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NavSource Online: Amphibious Photo Archive
USS Weber (APD-75)
USS Weber (DE-675) (1943 - 1944)
International Radio Call Sign:
November - Tango - Romeo - Charlie
Awards, Citations and Campaign Ribbons
Precedence of awards is from top to bottom, left to right
Top Row - China Service Medal (extended) - American Campaign Medal - Europe-Africa-Middle East Campaign Medal
Bottom Row - Asiatic-Pacific Campaign Medal (1) - World War II Victory Medal - Navy Occupation Service Medal (with Asia clasp)
Buckley Class Destroyer Escort / Charles Lawrence Class High-speed Transport:
Laid down, 22 February 1943, as Weber (DE-675), a Buckley Class Destroyer Escort, at Bethlehem Shipbuilding Co., Quincy, MA.
Launched, 1 May 1943
Commissioned as USS Weber (DE-675), 30 June 1943, CDR. Rollo N. Norgaard USN in command
Converted to a Charles Lawrence Class High Speed Transport
Redesignated (APD-75), 15 December 1944
During World War II USS Weber was initially assigned to the Europe-Africa-Middle Theater and later to the Asiatic-Pacific Theater:
While serving in the Asiatic-Pacific Theater USS Weber was assigned to:
TransRon Twenty-Three (flagship), COMO A. S. Witherspoon;
TransDiv One Hundred Eight and participated in the following campaign:
|Okinawa Gunto operation
Assault and occupation of Okinawa Gunto, 17 to 30 June 1945
Following World War II USS Weber was assigned to Occupation and China service in the Far East for the following periods:
Navy Occupation Service Medal
China Service Medal (extended)
|2 September to 29 November 1945||2 September to 29 November 1945
Decommissioned, 30 July 1946
Laid up in the Atlantic Reserve Fleet, Green Cove Springs FL.
Struck from the Naval Register, 1 June 1960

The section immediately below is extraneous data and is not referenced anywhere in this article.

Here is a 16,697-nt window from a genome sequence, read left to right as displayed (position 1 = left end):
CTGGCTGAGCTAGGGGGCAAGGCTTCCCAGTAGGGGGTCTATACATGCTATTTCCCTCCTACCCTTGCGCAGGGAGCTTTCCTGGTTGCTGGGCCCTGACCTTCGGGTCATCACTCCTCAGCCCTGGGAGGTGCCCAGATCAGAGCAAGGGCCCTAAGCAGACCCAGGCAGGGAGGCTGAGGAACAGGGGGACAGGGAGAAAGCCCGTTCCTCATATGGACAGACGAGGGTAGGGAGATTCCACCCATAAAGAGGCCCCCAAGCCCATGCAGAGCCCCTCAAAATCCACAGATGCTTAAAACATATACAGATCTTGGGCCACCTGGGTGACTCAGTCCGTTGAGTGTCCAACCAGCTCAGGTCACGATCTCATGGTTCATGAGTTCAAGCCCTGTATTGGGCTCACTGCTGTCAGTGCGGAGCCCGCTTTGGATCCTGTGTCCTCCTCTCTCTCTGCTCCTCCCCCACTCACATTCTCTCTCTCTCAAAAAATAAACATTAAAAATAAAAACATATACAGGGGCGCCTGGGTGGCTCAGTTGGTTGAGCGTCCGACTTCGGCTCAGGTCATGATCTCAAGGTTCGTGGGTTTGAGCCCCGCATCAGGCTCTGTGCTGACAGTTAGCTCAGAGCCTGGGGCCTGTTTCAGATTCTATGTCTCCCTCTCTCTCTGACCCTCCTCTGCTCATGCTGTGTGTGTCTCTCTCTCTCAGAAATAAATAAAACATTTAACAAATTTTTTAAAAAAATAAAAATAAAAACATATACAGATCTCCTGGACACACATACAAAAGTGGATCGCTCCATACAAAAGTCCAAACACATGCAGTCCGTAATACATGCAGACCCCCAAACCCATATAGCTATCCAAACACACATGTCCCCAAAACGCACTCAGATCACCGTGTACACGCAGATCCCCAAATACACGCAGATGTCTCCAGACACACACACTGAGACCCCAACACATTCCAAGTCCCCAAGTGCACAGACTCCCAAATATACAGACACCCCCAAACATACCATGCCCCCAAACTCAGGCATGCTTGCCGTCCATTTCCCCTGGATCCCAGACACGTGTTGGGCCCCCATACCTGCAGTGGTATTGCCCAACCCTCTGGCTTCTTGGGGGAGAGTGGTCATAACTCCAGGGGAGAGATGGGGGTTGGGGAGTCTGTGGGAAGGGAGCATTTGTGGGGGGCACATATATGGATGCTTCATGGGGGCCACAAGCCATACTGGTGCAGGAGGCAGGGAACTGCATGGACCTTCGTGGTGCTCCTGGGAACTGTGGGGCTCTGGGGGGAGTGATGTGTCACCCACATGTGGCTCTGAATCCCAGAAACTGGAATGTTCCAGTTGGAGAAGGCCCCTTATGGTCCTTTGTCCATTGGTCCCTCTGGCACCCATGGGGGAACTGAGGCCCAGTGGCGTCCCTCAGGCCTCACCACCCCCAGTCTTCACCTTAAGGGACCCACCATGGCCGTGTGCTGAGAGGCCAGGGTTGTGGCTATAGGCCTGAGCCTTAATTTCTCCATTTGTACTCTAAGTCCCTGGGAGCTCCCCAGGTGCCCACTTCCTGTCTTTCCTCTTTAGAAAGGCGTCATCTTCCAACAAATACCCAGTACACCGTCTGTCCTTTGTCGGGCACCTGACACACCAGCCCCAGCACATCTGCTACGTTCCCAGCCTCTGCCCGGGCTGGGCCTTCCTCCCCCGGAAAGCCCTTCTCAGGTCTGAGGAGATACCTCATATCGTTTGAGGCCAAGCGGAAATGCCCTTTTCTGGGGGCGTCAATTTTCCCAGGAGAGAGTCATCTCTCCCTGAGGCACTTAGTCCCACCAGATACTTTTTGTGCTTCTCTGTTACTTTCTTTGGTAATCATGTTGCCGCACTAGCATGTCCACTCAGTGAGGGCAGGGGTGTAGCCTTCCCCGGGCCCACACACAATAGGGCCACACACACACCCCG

USS Weber earned one battle star for World War II
Final Disposition, sunk as a target 15 July 1962
Displacement 1,400 t.(lt), 2,130 t.(fl)
Length 306' ovl.
Draft 12' 7" (limiting)
Speed 23.6 kts. (trial)
Range 6,000 nautical miles at 12 kts.
Largest Boom Capacity 10 t.
Boats 4 LCVP landing craft
six 1/4 ton trucks
two 1 ton trucks
four ammunition carts
four pack howitzers
Ammunition 6,000 cu. ft.
General Cargo 3,500 cu. ft.
Gasoline 1,000 cu. ft.
one single 5"/38 cal dual purpose gun mount
three twin 40 mm AA gun mounts
six single 20 mm AA gun mounts
two depth charge tracks
NSFO 2,216 Bbls
Diesel 93 Bbls
two Combustion Engineering "D" Express boilers, 435psi 750°
two General Electric turbines, (turbo-electric drive)
Ship's Service Generators
two 300Kw 450V A.C.
two 40Kw 120V D.C.
two propellers, 12,000shp
|Click On Image
For Full Size Image
||Starboard broadside view of USS Weber (APD-75) in reserve at Green Cove Springs FL. Her 40-millimeter gun mounts are covered with plastic domes for dehumidification. The large davit abaft her stack is designed to carry and launch two LCVP. The masts on each side of the davit belong to a radar-picket escort ship (DER) moored behind Weber.
US Navy photo from DANFS
USS Weber (APD-75)
Dictionary of American Naval Fighting Ships (DANFS)
|01||CDR. Norgaard, Rollo Niel, USN||30 June 1943 - 28 August 1943|
|02||LCDR. Stevens, Robert Henry, USNR||28 August 1943 - 2 June 1944|
|03||LCDR. Whalen, Robert Warren, USNR||2 June 1944 - 23 October 1944|
|04||LCDR. Favor, Frederick, USNR||23 October 1944 - 11 January 1945|
|05||LCDR. Berliss Jr., Arthur Donald, USNR||11 January 1945 - 20 November 1945|
|06||LT. Kanter, Herbert Jonathan, USNR||20 November 1945 - March 1946|
|07||LT. Evans, Marion Spencer, USN||March 1946 - 30 July 1946|
|Courtesy Wolfgang Hechler and Ron Reeves
Crew Contact And Reunion Information Web Sites
U.S. Navy Memorial Foundation - Navy Log
Additional Resources and Web Sites of Interest
Destroyer Escort Sailors Association
Last Updated 30 June 2017
This page is created and maintained by Gary P. Priolo|